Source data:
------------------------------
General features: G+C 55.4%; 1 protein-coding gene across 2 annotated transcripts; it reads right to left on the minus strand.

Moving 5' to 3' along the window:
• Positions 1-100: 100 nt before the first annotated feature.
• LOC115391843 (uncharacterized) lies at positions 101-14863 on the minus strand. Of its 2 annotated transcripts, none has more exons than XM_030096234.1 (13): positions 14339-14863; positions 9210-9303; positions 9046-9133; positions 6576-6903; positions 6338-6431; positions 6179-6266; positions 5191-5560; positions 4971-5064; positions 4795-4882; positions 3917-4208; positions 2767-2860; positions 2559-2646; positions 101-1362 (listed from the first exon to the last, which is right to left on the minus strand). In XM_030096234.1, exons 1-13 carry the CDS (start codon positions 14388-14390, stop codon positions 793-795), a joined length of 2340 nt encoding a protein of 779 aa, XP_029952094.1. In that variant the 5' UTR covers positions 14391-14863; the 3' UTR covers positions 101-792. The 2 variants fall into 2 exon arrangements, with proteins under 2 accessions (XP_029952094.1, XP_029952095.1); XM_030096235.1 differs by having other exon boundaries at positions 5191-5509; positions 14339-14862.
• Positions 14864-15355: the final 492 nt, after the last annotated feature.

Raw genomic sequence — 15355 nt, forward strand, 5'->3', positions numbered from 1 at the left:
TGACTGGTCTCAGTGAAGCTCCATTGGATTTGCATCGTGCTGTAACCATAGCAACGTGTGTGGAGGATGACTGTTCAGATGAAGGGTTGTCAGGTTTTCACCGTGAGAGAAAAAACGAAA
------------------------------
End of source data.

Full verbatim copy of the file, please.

General features: G+C 55.4%; 1 protein-coding gene across 2 annotated transcripts; it reads right to left on the minus strand.

Moving 5' to 3' along the window:
• Positions 1-100: 100 nt before the first annotated feature.
• LOC115391843 (uncharacterized) lies at positions 101-14863 on the minus strand. Of its 2 annotated transcripts, none has more exons than XM_030096234.1 (13): positions 14339-14863; positions 9210-9303; positions 9046-9133; positions 6576-6903; positions 6338-6431; positions 6179-6266; positions 5191-5560; positions 4971-5064; positions 4795-4882; positions 3917-4208; positions 2767-2860; positions 2559-2646; positions 101-1362 (listed from the first exon to the last, which is right to left on the minus strand). In XM_030096234.1, exons 1-13 carry the CDS (start codon positions 14388-14390, stop codon positions 793-795), a joined length of 2340 nt encoding a protein of 779 aa, XP_029952094.1. In that variant the 5' UTR covers positions 14391-14863; the 3' UTR covers positions 101-792. The 2 variants fall into 2 exon arrangements, with proteins under 2 accessions (XP_029952094.1, XP_029952095.1); XM_030096235.1 differs by having other exon boundaries at positions 5191-5509; positions 14339-14862.
• Positions 14864-15355: the final 492 nt, after the last annotated feature.

Raw genomic sequence — 15355 nt, forward strand, 5'->3', positions numbered from 1 at the left:
TGACTGGTCTCAGTGAAGCTCCATTGGATTTGCATCGTGCTGTAACCATAGCAACGTGTGTGGAGGATGACTGTTCAGATGAAGGGTTGTCAGGTTTTCACCGTGAGAGAAAAAACGAAA